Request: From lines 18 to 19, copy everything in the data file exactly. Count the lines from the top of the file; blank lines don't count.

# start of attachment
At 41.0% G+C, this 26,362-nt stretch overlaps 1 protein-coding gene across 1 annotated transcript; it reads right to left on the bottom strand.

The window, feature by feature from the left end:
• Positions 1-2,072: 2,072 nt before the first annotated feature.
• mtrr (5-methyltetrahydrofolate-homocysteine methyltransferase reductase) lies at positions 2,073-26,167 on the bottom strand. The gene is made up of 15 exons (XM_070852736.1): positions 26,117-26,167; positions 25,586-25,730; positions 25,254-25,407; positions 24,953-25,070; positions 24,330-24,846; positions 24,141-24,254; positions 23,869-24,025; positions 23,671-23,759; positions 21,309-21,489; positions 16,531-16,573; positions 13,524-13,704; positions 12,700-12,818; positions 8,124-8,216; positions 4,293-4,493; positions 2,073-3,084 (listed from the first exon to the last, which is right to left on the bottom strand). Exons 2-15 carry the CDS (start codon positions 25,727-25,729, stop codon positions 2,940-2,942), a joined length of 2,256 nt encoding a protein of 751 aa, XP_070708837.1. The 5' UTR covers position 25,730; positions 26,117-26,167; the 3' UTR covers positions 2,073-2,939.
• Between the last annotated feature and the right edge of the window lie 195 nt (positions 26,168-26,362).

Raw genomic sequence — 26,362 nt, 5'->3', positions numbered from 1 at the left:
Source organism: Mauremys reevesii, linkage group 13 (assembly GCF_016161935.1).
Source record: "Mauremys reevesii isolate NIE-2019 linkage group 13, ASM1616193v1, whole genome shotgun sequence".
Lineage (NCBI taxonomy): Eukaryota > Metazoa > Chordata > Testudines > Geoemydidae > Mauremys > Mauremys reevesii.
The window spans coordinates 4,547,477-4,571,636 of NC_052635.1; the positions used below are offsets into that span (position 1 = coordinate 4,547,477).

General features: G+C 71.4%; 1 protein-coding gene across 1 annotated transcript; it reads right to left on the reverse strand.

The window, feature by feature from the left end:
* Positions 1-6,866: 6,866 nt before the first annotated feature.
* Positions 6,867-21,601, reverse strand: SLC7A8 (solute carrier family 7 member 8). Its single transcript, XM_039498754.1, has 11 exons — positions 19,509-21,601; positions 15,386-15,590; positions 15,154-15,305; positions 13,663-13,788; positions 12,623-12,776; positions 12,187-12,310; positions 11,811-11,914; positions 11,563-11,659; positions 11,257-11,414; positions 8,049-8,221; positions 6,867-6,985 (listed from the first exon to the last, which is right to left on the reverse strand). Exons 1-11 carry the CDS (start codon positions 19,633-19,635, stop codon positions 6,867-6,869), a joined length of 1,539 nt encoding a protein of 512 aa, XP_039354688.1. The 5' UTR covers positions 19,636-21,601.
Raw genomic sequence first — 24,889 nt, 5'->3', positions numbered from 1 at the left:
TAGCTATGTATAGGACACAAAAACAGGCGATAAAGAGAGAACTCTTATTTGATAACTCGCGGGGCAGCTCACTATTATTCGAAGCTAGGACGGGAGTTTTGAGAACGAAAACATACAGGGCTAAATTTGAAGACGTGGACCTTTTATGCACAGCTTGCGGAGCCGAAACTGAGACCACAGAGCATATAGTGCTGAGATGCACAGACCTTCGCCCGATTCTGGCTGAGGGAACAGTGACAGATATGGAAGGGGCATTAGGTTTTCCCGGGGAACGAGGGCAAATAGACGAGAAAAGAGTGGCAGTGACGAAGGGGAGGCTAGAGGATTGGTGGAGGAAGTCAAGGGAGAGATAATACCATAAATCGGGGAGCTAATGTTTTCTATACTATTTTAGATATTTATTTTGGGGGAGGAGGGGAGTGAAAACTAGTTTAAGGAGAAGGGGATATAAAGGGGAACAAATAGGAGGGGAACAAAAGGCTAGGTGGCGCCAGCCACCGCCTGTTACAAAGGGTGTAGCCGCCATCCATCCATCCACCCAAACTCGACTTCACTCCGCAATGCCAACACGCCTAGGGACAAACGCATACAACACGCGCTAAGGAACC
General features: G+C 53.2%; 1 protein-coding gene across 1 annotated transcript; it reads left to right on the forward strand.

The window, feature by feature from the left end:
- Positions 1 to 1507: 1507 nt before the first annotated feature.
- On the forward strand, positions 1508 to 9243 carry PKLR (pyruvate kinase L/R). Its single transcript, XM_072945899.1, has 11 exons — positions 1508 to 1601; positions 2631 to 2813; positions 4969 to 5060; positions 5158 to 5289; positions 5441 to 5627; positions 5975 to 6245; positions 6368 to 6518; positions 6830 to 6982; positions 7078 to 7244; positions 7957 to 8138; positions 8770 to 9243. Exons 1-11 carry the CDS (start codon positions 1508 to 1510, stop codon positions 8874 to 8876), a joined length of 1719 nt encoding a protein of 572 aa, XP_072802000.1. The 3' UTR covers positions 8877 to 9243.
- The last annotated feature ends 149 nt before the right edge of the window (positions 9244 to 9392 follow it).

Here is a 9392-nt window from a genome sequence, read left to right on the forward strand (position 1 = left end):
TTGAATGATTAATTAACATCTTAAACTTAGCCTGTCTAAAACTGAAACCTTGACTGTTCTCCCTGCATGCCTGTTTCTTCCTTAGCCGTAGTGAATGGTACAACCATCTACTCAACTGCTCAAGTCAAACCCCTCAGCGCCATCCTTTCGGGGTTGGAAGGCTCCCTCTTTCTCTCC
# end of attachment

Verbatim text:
The window, feature by feature from the left end:
- Positions 1 to 1507: 1507 nt before the first annotated feature.